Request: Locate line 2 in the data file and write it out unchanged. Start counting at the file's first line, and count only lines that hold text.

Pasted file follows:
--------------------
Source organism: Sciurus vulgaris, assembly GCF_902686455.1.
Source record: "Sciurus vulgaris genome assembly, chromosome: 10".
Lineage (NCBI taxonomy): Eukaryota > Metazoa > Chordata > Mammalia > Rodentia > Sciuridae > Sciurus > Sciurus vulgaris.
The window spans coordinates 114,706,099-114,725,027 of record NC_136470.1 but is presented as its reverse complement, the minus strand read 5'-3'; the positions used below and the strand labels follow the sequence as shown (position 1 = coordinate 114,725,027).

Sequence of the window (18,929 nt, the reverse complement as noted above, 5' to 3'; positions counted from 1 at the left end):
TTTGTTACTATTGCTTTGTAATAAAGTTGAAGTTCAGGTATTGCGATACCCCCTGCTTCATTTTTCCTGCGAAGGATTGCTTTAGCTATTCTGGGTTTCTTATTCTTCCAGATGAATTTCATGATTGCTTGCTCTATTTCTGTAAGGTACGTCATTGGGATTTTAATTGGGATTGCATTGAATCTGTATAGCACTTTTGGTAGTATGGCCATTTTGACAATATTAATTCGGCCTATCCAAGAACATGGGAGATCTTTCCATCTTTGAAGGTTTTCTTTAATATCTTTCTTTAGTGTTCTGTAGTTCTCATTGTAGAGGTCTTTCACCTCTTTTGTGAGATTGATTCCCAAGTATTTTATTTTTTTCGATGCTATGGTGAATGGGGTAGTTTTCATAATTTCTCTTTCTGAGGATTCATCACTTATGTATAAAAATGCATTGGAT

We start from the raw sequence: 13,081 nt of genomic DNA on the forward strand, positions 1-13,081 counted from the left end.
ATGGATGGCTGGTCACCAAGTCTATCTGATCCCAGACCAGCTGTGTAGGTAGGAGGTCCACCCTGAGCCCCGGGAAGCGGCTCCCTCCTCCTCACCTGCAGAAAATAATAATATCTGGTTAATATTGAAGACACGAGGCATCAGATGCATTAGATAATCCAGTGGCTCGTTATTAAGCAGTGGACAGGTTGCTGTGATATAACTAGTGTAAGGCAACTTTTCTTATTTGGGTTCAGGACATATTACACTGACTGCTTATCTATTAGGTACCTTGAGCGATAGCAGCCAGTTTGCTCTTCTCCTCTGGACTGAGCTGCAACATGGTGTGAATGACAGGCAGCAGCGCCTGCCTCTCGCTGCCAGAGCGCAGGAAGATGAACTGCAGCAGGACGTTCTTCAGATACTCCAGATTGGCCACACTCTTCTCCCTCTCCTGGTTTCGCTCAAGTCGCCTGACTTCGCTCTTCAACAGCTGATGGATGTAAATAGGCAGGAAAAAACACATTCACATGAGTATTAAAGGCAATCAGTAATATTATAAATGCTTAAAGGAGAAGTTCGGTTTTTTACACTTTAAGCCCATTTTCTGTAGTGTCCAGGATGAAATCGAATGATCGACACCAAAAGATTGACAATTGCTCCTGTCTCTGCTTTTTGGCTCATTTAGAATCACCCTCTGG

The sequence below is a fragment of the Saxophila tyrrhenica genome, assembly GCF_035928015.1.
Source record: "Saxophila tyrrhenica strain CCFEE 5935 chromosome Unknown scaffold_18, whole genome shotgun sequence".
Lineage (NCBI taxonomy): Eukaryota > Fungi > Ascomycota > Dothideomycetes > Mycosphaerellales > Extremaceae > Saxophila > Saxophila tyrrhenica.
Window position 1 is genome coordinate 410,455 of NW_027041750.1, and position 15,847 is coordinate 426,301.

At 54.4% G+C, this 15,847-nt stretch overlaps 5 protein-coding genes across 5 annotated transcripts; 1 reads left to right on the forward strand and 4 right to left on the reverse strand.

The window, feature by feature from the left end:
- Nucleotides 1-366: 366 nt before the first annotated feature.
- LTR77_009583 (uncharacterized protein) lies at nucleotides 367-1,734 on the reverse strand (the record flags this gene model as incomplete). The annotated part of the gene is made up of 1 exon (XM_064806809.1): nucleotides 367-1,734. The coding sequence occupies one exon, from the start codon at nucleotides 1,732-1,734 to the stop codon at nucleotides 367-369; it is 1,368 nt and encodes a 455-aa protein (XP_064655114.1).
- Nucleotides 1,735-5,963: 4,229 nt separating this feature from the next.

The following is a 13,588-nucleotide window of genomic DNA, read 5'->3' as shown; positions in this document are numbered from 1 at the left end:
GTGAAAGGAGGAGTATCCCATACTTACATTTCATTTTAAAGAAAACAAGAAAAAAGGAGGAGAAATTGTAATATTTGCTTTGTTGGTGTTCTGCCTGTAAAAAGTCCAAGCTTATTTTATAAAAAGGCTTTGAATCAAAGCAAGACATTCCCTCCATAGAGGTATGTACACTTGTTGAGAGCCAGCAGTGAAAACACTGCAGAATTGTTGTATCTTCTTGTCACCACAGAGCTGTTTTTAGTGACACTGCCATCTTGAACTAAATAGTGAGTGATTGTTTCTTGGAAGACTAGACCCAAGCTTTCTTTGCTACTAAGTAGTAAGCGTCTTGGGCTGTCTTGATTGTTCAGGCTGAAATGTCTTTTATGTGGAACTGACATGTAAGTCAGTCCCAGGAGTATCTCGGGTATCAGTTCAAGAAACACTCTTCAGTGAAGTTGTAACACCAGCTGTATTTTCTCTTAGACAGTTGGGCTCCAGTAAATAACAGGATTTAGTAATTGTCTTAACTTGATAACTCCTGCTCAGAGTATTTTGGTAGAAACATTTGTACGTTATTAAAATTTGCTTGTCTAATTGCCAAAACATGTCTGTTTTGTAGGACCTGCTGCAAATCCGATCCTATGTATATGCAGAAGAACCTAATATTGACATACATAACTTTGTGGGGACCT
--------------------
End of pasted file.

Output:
Source record: "Sciurus vulgaris genome assembly, chromosome: 10".